And speaking of the camera, the camera is recording images of humans—skin and water moving over muscles and bone—feelings. And I’m just curious: How in the world did men convince us that feelings are their specialty? Feelings are OUR thing. There are so many status quo filmmaking supposed “norms”—questionable militaristic language like “point” and “shoot” and “cut”—”CAPTURE” a moment. But the truth is: I came into most of my power as a filmmaker when I realized that all I needed to do was make a safe space for people to have feelings. And that’s feminine energy. That’s mommy energy. That’s OUR birthright. Our wombs—our space-making, crucible containing bodies. (As a newly politicized member of the genderfluid revolution, I’ll remind you that you don’t need a female body—you can also bring your spiritual womb, your conceptual pussy if need be.) What I’m talking about is: No more imitating men’s style or competing with them on their terms. Instead, reinvent at every turn.

You can own the energy of the set by embodying the idea that everyone is safe; no one is going to get yelled at; that we’re lucky to be called upon to make art together. People on sets have gotten so used to operating under this fear, this TIME IS MONEY PEOPLE—this hyper-masculine worshiping and privileging of equipment, cameras, cranes, numbers, schedules, money. I mean, who ever decided that right before you start filming EMOTIONS you’re supposed to YELL “LAST LOOKS,” or YELL “QUIET,” and then SCREAM “ACTION?” I mean, it was shockingly, frighteningly easy for me to realize that I could invite actors into their risk spaces by leading with receiving, gathering, feminine, space-creation energy.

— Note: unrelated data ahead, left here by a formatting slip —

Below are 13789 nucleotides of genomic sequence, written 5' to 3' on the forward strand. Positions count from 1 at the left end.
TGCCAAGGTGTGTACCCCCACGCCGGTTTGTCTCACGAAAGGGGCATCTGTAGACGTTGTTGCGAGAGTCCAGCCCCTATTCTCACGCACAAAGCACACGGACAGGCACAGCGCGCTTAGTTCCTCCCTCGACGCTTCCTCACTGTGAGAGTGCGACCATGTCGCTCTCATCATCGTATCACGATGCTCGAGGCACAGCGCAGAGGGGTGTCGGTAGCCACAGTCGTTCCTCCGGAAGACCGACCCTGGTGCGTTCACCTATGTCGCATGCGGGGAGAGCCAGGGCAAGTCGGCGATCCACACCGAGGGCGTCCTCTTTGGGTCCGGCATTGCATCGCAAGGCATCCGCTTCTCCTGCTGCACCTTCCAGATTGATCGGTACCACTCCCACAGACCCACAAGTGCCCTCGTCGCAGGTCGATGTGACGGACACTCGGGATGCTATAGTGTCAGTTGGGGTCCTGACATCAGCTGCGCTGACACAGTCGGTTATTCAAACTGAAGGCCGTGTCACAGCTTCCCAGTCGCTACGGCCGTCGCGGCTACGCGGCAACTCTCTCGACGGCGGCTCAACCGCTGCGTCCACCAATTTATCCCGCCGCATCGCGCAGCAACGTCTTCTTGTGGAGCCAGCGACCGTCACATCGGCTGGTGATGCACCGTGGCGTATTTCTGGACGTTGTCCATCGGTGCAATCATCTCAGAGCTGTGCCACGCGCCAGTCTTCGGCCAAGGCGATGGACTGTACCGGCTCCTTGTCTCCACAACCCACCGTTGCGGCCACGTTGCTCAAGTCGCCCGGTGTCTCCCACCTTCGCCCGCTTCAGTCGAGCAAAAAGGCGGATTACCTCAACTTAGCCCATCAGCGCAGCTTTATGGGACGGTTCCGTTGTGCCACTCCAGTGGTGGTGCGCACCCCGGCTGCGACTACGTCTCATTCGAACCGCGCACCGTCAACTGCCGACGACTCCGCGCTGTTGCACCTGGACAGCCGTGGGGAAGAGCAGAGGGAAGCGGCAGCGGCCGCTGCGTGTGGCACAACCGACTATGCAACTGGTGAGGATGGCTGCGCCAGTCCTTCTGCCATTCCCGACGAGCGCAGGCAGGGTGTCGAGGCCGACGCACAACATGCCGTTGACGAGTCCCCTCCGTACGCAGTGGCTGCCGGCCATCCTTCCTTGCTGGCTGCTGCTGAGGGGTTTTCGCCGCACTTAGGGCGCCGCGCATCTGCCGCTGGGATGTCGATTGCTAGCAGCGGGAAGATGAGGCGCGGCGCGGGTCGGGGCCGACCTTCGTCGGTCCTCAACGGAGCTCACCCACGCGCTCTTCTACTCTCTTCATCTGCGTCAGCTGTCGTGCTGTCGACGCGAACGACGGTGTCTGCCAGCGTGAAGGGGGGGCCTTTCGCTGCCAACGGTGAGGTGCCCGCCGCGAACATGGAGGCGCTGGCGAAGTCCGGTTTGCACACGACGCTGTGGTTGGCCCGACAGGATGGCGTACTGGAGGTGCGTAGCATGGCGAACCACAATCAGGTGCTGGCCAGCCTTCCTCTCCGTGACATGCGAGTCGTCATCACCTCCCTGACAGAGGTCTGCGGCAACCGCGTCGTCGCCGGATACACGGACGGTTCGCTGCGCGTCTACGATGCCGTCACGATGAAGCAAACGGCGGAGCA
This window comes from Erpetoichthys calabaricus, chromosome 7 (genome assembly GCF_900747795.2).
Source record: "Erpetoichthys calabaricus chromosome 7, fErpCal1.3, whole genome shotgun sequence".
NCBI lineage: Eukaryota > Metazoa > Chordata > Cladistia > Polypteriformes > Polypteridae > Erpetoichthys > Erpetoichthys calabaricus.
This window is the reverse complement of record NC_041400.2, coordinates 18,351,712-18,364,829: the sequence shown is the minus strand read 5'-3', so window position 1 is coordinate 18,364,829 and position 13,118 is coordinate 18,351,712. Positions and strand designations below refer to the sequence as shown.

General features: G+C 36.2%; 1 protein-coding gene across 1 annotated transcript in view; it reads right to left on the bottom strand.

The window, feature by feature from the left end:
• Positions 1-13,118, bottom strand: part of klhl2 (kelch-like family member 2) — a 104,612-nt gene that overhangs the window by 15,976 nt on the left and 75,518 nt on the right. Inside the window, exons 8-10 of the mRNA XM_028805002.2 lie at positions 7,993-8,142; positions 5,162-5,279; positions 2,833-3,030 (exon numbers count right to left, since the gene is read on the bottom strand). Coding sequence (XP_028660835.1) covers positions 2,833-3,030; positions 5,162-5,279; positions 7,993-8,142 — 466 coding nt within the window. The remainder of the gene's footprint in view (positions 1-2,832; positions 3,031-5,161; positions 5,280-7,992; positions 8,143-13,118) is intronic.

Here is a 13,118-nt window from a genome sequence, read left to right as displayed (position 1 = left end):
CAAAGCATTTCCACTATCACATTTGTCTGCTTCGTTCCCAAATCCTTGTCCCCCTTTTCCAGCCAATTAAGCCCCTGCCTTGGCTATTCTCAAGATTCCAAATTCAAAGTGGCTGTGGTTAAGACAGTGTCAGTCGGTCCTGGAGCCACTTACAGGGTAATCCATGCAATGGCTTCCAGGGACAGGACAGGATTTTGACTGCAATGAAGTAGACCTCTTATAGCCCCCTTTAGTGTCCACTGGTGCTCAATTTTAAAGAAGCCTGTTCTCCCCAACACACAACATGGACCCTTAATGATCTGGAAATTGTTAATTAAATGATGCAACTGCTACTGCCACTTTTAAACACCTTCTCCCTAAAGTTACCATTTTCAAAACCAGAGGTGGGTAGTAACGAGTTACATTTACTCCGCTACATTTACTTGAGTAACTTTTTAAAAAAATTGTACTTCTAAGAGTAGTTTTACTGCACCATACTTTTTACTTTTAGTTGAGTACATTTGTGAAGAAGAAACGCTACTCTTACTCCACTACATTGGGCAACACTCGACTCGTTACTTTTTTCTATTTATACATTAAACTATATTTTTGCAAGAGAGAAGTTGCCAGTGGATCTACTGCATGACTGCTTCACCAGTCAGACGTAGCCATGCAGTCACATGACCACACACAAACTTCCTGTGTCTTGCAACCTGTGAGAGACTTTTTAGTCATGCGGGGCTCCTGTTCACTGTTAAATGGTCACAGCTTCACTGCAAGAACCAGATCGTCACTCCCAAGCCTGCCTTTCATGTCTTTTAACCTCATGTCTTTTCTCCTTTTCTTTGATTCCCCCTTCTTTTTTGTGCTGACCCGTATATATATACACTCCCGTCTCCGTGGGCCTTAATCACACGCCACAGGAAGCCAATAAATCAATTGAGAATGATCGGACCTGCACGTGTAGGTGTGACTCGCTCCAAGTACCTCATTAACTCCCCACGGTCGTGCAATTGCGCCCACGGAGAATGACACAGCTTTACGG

New rules. You CAN cry at work—in fact, you must cry at work. In fact, if you’re going to make a movie, do me a favor and think of it as “bring your tears to work day.” Hell, while you’re at it, “#bringyourpussytoworkday,” every day. You’re gonna need it.

That’s right: We can agitate for gender parity. By the way, real gender parity wouldn’t be 50/50—it would mean for the next 100 years women direct 95% of things, and then at year 101 we could revert to 50/50, but anyway—we can agitate for gender parity, we can sue Hollywood—yeah ACLU sue ’em all—but the only way things will change will be when we’re all wilder, louder, riskier, sillier, unexpectedly overflowing with surprise. Invite it by bringing all of that feminine-allowing into your art making. And soon they’re going to say, “We gotta find a woman to direct this, because women are just so much better at it.”